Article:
Greenbelt Foundation staff at our annual staff retreat
Over the years, the environmental movement has consisted primarily of white, middle class folks and hasn’t really reflected the Canadian diaspora of multicultural backgrounds. This has led to criticism that the movement is exclusive and not prepared to build diversity into its work.
That is changing—perhaps too slowly for some, and perhaps not reaching high enough into the hierarchy of Canada’s ENGOs. But it is changing and some good efforts are underway to reflect diversity at the staff and board levels. By being more representative, the sector can speak to many more (new) Canadians about important issues and engage them to be part of bringing about change.
Much of my human resources work focuses on bringing new talent to my organization that is more reflective of the diversity in Toronto and Canada. I do this by focusing on opportunities within our organization where we can actively reach out to new immigrants and offer them opportunities.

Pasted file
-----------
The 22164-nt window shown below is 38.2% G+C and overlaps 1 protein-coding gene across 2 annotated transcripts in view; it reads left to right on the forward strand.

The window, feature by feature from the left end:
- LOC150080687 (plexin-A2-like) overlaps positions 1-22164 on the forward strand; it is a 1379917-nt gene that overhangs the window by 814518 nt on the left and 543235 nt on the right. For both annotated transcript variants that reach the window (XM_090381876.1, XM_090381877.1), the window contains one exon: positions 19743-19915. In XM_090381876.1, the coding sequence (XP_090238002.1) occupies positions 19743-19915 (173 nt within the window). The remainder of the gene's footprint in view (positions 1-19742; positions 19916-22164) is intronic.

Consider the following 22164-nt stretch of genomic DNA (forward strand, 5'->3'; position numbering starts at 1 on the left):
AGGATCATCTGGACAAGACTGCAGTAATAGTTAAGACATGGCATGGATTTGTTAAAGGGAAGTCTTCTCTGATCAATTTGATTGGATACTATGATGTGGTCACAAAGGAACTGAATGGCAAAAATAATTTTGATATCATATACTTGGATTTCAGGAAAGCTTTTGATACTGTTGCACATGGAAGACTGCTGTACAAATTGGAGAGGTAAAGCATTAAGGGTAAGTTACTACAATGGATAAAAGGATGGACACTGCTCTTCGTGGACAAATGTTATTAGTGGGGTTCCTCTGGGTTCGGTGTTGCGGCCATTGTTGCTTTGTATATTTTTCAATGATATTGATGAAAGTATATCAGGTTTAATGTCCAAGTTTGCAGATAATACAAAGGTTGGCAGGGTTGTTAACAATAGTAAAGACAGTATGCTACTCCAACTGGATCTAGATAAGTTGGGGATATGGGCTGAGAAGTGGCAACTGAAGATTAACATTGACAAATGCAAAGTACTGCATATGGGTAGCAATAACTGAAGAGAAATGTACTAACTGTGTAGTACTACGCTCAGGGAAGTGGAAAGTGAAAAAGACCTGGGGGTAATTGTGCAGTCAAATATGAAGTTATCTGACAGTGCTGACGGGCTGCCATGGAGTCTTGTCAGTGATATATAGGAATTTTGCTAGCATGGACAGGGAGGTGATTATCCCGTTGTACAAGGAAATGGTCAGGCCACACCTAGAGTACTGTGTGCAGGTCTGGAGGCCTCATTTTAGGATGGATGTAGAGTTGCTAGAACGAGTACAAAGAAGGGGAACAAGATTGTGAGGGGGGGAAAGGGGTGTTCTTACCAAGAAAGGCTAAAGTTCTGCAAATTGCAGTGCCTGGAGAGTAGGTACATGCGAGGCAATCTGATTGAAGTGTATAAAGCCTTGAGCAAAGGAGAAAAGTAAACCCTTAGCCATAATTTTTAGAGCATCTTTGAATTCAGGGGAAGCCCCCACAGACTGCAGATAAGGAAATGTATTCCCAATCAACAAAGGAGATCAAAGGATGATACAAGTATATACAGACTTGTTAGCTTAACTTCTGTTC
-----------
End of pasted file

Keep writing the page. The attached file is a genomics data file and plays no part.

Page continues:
And I do that fully aware that the arrangements need to be a win-win-win.
A win for the individual: gaining valuable work experience, learning transferrable skills, and earning a living.
A win for the Foundation: as the employer, the opportunity and work relationship must have value, and we need to ensure employment expectations, standards, policies, and practices are applied equally throughout.
And a win for the Greenbelt: the work needs to help the landscape.
So I am proud I have had the opportunity to work with Kaniz, Namgyal, Olu, Ariam, Janet, Devi, Becky, and Sanique—all new immigrants that had their life in Canada begin with us.
Their contributions to our work have been invaluable and their arrival to Canada is off to a good start.